Name (s): Grace Elliston                       D.O.B: 2nd June 1992


Where’s home? Stockwell, London


Profession: Founder of Zwina Habibi


Company: Zwina Habibi


Did you go to university?

Yes I went to Leeds University, I graduated with a 2:1 in International Relations in 2014.


Was it necessary in hindsight to what you’re doing now?

The degree definitely laid groundwork for the more ideological side of the business. Without it I wouldn’t have seen the necessity of making concerted efforts, however small, for unity between the West and Middle East. I learnt about the devastating effects of polarisation and alienation, and how it is our responsibility, as able people, to prevent them from happening.


Was it a clear-cut path after you left in terms of what you wanted to do?

Not at all, I spent the year after Leeds working for a major fashion house in both India and London. It taught me a lot about how to run a fashion business effectively, but also steered me away from high end fashion. It wasn’t until nine months after leaving this company that I started Zwina Habibi, with jobs in film and interior design in between.


What pressures do you think many twenty-somethings are faced with?

The list is endless…millennials seem to be worrying way more than we would want to about all kinds of things. High expectations of ourselves and peers, financial considerations to account for extortionate London rents, the constant debate between doing what you love and doing what will bring you a comfortable life (only some are lucky enough to have both), the other debate between doing something which directly helps others or doing what you are really good at… we are all too hard on ourselves at the end of the day.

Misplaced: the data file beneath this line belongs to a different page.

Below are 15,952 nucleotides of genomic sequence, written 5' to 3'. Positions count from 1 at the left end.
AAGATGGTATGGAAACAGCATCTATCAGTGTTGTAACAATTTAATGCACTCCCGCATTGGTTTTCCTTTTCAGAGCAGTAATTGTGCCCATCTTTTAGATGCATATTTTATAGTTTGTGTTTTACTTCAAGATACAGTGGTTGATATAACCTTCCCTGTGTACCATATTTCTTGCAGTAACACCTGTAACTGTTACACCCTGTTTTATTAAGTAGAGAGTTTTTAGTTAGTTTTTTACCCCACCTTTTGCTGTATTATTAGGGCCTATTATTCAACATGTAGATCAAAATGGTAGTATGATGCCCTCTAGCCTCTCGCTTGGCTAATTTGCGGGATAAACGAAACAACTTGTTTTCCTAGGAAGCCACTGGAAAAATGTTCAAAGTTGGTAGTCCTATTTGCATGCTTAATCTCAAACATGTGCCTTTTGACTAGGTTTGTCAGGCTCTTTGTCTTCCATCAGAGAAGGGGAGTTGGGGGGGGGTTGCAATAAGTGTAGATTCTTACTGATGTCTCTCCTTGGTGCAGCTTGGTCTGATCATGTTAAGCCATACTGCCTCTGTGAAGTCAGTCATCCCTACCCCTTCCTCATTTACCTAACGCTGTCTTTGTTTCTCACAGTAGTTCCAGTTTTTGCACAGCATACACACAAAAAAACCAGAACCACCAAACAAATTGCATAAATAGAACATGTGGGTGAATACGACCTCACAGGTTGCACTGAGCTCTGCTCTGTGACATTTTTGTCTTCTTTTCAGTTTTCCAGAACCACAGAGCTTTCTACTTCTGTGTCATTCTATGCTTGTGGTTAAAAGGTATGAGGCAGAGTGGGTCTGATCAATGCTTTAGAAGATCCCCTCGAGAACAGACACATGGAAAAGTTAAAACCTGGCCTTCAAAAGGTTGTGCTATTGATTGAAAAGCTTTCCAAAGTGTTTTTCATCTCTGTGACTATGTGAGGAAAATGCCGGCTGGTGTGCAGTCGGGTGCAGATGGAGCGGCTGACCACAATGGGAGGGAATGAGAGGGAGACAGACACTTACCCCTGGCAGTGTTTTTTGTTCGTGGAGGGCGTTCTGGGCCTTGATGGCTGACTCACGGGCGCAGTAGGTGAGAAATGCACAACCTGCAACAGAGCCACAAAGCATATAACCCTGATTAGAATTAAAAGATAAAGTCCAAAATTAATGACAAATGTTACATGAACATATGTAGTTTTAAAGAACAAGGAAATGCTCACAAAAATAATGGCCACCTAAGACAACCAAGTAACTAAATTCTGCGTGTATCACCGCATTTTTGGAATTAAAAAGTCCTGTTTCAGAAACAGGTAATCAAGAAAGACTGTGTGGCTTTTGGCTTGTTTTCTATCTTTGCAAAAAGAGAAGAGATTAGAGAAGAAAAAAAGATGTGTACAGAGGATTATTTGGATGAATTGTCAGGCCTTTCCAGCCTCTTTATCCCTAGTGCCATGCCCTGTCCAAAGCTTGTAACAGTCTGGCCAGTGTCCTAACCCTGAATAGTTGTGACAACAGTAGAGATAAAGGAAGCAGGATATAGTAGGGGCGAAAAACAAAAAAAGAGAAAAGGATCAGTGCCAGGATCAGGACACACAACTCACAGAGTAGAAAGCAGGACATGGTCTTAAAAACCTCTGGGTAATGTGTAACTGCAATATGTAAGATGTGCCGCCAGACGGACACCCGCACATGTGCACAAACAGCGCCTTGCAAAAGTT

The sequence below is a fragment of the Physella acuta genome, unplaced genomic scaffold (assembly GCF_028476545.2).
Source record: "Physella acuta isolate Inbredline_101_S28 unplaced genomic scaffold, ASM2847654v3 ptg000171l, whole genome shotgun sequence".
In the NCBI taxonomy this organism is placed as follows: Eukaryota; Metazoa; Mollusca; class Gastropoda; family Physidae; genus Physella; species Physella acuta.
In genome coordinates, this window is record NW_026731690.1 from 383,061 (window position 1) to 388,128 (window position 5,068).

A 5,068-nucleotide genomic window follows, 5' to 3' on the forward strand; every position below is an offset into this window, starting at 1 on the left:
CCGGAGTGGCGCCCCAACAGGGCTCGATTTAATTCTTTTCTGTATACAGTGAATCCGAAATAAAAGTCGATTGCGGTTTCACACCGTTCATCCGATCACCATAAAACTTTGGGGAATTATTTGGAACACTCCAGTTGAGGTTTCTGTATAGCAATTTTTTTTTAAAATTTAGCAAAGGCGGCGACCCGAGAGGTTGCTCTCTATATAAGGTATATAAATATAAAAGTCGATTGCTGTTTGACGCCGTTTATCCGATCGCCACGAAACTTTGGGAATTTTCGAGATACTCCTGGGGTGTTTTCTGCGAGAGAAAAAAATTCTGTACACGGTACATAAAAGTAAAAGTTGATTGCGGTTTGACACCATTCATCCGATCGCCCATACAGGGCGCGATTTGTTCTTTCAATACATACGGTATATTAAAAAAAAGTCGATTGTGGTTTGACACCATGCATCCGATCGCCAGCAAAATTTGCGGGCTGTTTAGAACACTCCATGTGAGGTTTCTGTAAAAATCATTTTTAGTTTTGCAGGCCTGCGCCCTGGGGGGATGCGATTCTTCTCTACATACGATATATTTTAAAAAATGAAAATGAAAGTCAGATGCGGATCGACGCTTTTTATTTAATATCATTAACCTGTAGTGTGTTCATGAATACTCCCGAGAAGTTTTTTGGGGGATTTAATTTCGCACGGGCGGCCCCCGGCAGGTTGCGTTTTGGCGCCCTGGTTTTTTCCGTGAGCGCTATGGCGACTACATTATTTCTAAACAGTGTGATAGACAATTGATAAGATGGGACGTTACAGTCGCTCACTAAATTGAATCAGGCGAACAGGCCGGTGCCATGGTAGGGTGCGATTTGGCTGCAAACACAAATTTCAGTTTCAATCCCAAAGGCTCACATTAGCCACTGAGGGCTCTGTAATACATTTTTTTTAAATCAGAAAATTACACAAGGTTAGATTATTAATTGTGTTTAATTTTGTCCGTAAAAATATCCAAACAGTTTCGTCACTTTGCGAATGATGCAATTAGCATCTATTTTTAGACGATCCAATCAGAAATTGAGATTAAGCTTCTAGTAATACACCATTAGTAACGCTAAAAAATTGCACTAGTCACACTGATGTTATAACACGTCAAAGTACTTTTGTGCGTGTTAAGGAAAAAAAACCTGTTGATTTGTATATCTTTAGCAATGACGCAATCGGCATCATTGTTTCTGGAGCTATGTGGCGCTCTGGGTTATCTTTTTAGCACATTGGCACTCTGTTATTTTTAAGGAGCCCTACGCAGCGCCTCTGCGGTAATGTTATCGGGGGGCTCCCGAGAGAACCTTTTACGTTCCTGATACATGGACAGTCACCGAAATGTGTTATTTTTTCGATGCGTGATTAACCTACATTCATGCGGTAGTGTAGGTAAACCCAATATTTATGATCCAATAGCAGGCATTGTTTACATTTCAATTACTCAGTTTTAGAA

Exactly what is Zwina Habibi?

Zwina Habibi is an online shop that sells shoes and bags – and maybe more in the future – made by Moroccan artisans. Designs are drawn from either their original creations or from a marrying of European trends and the Moroccan craftsmanship. The original collection was made for the 2016 festival season – the look was bright, fun and care-free. For this Autumn/Winter we’ve gone for a more polished look – best to have a look at the look books online!


How did the idea for your company come about?

I spent the beginning of 2016 in Morocco volunteering at the Marrakech Biennale Arts Festival. During this time I saw that there is a rapidly increasing number of hard working people whose livelihoods are being destabilised by declining Western tourism in North African and Middle Eastern countries. I wanted to do something to stop this or at least slow it down. As my mother owns a riad hotel in Marrakech it was much easier for me to establish a business between the UK and Morocco than most people. I had easy access to the souks of Marrakech with minimal living costs, established relationships with professional Moroccan craftsmen and good experience in the British and American fashion sectors – so Zwina Habibi was born.


Why the name?

Zwina is a colloquial Moroccan Arabic word for a girl you might have a crush on “she’s a zwina!” and habibi means more or less the same but for a guy. I liked the positivity and Moroccan charm of the words, they perfectly symbolise the fun and loving nature of the venture.


What have been the biggest challenges you have faced in setting Zwina Habibi?

There have of course, been obstacles to cross and challenges you have to expect when totally new to the world of business. Brexit certainly threw a spanner in the works and I had to seriously reconsider the direction I wanted to take the business in afterwards. Timings and coordination with those in Morocco have proved rather amusing (and at times stressful), but it’s all a learning curve and remembering that has been key.